Breeders' Cup Presents Connections: From Show Jumpers To Racehorses, Hall Of Famer Knows How To Spot A Good One - Horse Racing News | Paulick Report
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Breeders’ Cup Presents Connections: From Show Jumpers To Racehorses, Hall Of Famer Knows How To Spot A Good One

The path to a career as a Thoroughbred trainer can take many forms.

For some, it starts with a love of racing—perhaps a parent who imparts their passion for the game onto their child from an early age. For others, it might start with a job on the backstretch, working as a hot walker or a groom—if you work long enough, you can usually find a mentor willing to detail the finer points of the sport.

But for trainers like Rodney Jenkins, the desire to race is an expression of a larger career trajectory that began in the show ring and ends at the racetrack.

“I always liked racing when I was younger but since I rode show horses, I was just a little too heavy to ride a racehorse,” joked Jenkins. “But I love racehorses, they're beautiful animals and to be honest, that's why I went back to training.”

As modestly as he mentions his show jumping career, Jenkins was anything but the typical rider on the competitive circuit. Born in Middleburg, Va., Jenkins first began riding with his father, Enis, an avid huntsman and active with several fox hunting groups.

Jenkins' first professional foray into show jumping came when he was 17. While showing remained his central focus, he dabbled in racehorse training on the side.

Beginning in the late 1960s, Jenkins established himself as a force to be reckoned with in the show ring. His most famous mount was Idle Dice, a former Thoroughbred racehorse whose second career would more than eclipse his modest record on the track.

Together, the pair would win the Grands Prix at New York, Devon, Detroit, and Cleveland; the President's Cup in 1971 and 1972; and the Grand Prix Horse of the Year in 1977, among many other accolades. Idle Dice was the first horse inducted into the Show Jumping Hall of Fame in 1987.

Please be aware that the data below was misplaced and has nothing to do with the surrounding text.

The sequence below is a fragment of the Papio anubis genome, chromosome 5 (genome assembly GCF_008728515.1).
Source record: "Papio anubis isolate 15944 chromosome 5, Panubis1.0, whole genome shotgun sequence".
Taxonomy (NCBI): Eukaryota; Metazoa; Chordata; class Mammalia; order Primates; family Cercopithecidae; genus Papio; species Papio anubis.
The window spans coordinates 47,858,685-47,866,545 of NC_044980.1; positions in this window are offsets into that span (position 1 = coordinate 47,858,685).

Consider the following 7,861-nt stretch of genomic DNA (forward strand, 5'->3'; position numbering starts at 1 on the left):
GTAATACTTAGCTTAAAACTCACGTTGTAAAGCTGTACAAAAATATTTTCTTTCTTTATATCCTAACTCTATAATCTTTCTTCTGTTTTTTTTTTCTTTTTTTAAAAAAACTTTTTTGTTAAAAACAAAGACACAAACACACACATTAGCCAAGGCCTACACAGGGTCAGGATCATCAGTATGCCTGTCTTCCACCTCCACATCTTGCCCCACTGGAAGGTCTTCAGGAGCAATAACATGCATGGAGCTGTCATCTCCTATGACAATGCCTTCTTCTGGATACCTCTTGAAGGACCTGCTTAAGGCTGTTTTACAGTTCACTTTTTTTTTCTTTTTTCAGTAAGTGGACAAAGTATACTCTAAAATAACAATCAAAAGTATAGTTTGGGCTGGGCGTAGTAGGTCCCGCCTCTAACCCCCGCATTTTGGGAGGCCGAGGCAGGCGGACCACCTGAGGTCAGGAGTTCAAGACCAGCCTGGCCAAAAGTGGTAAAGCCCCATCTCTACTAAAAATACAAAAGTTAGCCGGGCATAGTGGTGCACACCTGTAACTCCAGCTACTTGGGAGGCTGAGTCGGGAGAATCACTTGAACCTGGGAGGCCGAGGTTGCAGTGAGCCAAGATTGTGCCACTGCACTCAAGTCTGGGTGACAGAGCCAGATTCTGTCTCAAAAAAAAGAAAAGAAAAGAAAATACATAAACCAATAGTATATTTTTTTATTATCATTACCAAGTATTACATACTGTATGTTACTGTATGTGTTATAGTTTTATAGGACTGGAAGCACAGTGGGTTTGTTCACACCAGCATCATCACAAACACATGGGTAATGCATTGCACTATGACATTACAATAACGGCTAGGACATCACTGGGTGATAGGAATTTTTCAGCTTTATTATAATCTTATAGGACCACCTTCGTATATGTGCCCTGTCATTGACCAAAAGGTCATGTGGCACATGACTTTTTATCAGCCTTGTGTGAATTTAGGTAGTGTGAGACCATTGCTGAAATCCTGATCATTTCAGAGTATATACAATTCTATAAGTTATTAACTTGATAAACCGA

The most decorated rider in the history of U.S. show jumping, Jenkins himself was inducted into the Show Jumping Hall of Fame in 1999. In total, he won a record 70 Grand Prix-level competitions before retiring in 1989.

When his show jumping career came to an end, Jenkins decided it was time to pivot his career back to racing. In 1991, he struck out on his own, training primarily in the Mid-Atlantic area where he remains today.

“I started training steeplechasers first and the only reason I really did that was because they were jumpers,” said Jenkins. “I really enjoyed it but as far as the business goes, I knew that racing on the flat was where the business was. There is so much more opportunity to do that.

“While I was doing steeplechase, I was running a few horses on the flat at the same time. After a while, I got a couple more horses running on the track, so I just began to gravitate away and do only that.”

For Jenkins, the challenge of training racehorses comes in the observation. While he admires their natural speed and athleticism, he admits that working with show jumpers was an easier transition for his skills as a horseman.

“For me it was a little bit different moving only to racing because show horses, when you ride, they will show you what kind of ability they have,” said Jenkins. “With racehorses, you have to go a lot by breeding and really pay attention to the way they move. Show horses were always easier because I could jump them myself, and I felt like I knew what it took for a horse to be a good show horse.”

Thirty years after he made the decision to train Thoroughbreds full time, 77-year-old Jenkins remains as enamored with the horses and the game as ever. Based out of Laurel Park, he has logged 927 victories from 4,573 starts to date with just over $24 million in purse earnings.

Currently, Jenkins has 17 horses in training in his barn, but continues to shop the sales for his clients each year, buying yearlings and breaking 2-year-olds—many of them Maryland-breds—ahead of starting them on the track.

Among his current contingent is his most successful trainee, Cordmaker, who most recently captured the Richard W. Small Stakes on Nov. 27 at Laurel Park. With $734,640 in purses and an 11-4-7 record from 33 starts, the 6-year-old son of Curlin has more than proven himself to Jenkins.

“It's been a thrill to see him do well,” said Jenkins. “He was a slow comer, but he's really turned it around and turned into a really nice horse. We haven't thought about what he'll do in 2022 yet. We have a race (Robert T. Manfuso Stakes Dec. 26)) coming up next Sunday at Laurel Park, so we will run him there and then see what happens after that. We have quite a bit to look forward to.”

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